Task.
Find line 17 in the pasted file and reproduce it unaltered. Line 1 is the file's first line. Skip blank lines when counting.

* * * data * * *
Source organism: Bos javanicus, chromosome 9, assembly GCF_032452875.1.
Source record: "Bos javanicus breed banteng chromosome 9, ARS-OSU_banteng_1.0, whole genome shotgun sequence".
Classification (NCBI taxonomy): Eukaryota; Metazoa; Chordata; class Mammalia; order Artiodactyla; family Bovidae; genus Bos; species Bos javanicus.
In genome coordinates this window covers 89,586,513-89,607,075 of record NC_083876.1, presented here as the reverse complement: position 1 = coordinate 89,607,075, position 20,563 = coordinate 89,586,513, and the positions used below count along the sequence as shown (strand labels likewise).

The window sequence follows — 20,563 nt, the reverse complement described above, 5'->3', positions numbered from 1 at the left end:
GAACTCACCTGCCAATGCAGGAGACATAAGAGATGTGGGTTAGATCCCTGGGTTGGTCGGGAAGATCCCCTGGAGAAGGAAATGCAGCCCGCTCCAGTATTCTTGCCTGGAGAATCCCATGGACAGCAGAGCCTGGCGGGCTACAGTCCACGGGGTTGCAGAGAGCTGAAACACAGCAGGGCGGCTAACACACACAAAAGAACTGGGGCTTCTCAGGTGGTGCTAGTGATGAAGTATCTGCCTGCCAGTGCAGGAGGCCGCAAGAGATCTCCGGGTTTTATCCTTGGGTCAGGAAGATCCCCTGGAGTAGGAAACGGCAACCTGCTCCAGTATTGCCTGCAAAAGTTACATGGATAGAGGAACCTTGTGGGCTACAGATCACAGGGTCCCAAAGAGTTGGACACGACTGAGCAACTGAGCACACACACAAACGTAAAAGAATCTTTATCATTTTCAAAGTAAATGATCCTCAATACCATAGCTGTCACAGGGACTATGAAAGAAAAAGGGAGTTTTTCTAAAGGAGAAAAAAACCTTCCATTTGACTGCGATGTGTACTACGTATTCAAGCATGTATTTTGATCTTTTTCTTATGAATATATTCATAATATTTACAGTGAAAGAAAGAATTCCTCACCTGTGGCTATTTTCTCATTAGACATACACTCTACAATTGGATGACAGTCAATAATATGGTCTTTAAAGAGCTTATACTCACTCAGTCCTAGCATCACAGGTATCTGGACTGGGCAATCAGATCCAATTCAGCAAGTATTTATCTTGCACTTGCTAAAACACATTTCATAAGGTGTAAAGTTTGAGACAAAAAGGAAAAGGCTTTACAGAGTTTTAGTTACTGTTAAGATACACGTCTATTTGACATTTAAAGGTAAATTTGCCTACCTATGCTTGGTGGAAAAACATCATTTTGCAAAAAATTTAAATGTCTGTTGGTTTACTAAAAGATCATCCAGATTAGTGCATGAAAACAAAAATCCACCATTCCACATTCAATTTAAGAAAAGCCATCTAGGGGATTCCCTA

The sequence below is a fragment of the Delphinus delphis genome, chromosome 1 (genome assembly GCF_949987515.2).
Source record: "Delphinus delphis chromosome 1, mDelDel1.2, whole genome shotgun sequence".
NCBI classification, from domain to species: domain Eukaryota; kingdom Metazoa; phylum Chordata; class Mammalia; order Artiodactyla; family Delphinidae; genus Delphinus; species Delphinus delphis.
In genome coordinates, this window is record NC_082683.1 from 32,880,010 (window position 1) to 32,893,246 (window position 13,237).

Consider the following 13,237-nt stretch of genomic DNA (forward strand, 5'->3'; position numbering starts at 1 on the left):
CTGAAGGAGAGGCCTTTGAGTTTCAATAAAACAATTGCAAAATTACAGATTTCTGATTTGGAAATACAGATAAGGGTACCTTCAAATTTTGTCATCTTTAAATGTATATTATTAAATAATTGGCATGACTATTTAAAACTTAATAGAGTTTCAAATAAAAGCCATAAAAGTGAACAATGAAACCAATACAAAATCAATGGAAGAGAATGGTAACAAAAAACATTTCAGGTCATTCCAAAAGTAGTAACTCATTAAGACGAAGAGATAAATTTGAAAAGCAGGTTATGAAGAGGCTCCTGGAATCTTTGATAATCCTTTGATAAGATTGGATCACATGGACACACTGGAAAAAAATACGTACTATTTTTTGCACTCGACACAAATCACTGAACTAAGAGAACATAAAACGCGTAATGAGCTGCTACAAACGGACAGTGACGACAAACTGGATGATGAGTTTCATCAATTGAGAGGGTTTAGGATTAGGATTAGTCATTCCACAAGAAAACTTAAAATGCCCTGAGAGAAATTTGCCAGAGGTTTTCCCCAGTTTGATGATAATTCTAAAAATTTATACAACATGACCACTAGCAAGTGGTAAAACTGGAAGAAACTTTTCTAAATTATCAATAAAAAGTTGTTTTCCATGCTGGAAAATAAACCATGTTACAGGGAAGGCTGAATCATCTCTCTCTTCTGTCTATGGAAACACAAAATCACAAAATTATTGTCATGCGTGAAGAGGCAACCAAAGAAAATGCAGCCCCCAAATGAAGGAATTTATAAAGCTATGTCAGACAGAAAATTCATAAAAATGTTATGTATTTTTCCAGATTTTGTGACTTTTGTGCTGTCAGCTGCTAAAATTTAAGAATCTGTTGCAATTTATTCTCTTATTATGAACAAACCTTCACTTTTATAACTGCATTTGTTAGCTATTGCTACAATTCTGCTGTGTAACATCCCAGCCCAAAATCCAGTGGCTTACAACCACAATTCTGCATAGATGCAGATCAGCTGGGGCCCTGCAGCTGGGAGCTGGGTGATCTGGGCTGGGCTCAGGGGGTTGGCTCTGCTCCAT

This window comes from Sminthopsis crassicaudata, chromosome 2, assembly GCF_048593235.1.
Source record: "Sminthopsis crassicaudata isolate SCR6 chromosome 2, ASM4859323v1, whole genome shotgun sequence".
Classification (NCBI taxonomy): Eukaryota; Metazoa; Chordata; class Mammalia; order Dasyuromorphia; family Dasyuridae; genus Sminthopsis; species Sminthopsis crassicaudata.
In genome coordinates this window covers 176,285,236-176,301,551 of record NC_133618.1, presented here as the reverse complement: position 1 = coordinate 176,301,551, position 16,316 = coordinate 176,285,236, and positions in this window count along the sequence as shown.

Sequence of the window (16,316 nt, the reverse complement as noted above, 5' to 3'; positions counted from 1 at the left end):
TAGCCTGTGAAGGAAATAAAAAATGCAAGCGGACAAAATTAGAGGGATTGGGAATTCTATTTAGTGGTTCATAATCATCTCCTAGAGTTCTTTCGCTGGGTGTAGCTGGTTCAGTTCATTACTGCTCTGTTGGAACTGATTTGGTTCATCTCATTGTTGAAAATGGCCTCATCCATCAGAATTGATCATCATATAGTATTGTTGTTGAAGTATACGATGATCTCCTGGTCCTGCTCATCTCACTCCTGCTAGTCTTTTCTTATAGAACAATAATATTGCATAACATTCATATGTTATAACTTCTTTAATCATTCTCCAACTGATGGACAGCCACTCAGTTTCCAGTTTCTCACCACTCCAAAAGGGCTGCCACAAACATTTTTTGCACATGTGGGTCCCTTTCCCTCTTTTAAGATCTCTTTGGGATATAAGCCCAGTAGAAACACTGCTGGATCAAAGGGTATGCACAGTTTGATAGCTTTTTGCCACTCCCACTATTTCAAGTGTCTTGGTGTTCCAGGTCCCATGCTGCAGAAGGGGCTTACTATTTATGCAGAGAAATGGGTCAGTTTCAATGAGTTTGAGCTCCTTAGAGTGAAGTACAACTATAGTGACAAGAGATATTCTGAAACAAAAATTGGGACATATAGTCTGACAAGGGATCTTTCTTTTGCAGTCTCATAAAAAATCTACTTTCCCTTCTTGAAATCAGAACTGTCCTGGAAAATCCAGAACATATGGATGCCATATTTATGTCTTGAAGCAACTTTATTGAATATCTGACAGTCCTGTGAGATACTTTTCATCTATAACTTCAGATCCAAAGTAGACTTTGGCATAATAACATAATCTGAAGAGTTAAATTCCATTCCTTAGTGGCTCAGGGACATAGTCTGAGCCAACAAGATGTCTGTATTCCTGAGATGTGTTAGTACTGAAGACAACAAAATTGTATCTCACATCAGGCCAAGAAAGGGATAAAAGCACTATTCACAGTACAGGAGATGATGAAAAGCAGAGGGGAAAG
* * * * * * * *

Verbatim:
Sequence of the window (16,316 nt, the reverse complement as noted above, 5' to 3'; positions counted from 1 at the left end):